Early spring marks an unsettling time for beekeepers. The weather can fluctuate between winter conditions to a gorgeous short-sleeve type of day. We worry. Have the bees survived the last round of cold weather? Is the hive strong? Are enough plants blooming to provide food for the brood and the rest of the colony?
Now while we can’t control the weather or how strong the hive is at the beginning of spring, we can give our hives a helping hand. Namely, we can provide pollen so the colony has a protein source.
According to The Beekeeper’s Handbook 4th Edition by Diana Sammataro and Alphonse Avitabile, “Beekeepers feed bees pollen, pollen supplements and pollen substitutes to initiate, sustain, and increase brood rearing.” And as experienced beekeeper’s know, the queen begins laying eggs in late winter, which can be late January through February. At this time of year (for areas that experience snow and below freezing temperatures) little to no plants are blooming during these months. This is further compounded by the fact that bees have limited food stores left in their hives.
Since dried pollen is such a fine powder, how exactly does one feed pollen (or substitutes) to bees? The answer is… build a pollen feeder! Now before you worry about breaking your budget, take heart that a pollen feeder can built new for approximately $10. Or if you can go the thrifty route by searching at garage sales, thrift stores, Craigslist, or even FreeCycle.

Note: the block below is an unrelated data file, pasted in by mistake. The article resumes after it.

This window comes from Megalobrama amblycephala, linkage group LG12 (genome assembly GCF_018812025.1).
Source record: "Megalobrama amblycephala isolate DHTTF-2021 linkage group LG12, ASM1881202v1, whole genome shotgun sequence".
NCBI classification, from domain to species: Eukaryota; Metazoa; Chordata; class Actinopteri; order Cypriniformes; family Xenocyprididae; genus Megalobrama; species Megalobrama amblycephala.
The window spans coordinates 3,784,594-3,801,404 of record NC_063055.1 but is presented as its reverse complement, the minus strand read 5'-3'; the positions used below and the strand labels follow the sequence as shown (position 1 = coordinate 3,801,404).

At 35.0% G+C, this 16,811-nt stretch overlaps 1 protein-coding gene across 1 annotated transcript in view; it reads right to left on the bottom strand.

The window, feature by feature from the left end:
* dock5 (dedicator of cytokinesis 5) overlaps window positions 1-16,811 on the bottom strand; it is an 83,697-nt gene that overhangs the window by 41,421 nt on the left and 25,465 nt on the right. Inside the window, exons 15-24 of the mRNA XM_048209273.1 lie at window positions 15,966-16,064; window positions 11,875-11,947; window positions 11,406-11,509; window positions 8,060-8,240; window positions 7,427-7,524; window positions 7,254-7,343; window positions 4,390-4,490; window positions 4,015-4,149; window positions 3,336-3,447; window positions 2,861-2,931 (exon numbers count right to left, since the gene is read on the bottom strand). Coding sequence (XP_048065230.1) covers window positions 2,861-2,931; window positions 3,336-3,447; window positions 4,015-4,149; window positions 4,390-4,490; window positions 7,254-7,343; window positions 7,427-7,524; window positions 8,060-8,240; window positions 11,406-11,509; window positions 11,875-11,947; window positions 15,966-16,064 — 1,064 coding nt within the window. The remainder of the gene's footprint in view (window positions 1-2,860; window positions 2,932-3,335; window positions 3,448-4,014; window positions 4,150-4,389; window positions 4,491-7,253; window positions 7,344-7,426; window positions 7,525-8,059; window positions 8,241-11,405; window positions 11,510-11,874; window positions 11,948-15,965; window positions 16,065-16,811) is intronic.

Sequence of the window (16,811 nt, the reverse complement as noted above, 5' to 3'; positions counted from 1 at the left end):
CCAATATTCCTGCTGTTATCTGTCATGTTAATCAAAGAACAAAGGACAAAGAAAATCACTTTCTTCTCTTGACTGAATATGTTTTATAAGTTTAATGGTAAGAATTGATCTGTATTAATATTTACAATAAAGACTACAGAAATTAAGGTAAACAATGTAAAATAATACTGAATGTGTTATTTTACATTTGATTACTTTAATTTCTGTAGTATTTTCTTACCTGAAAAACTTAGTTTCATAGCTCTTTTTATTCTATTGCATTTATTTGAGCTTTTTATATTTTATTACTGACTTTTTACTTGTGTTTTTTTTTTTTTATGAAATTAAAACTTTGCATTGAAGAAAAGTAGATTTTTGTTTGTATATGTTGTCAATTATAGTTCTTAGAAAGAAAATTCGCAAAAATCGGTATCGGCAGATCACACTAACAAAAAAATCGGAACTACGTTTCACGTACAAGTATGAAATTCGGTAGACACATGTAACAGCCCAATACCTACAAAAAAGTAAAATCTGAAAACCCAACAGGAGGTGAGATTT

In the photo, the pollen feeder pictured is made from a drain pipe, pvc adapater (for attaching to down spouts), and an end cap for a drain pipe. The important thing to keep in mind is to use materials that will not absorb moisture. The feeder shown is made entirely of plastic. To securely attach these plastic pieces, use an adhesive made for plastic.
Once the feeder has been assembled, it is now ready to be filled. Fill the feeder approximately 2/3 – 3/4 full as this feeder is meant to be used on its side. (If the feeder was left in an upright position, moisture would be able to enter the feeder and potentially spoil the pollen or pollen substitute.) Position the feeder in the yard near the hives in a horizontal position. If you are concerned about the wind blowing it around, you can attach it to a fence, stump, or even secure it to a straw bale.
Now you can sit back and wait for the bees to discover it. Once they do, they will make foraging trips to this feeder. Then when spring has truly sprung and provides blooming plants, remove the feeder from the yard. Bees should now be able to collect enough pollen from natural sources. So even though early spring is a time of concern, pollen feeders give beekeepers one less thing to worry about.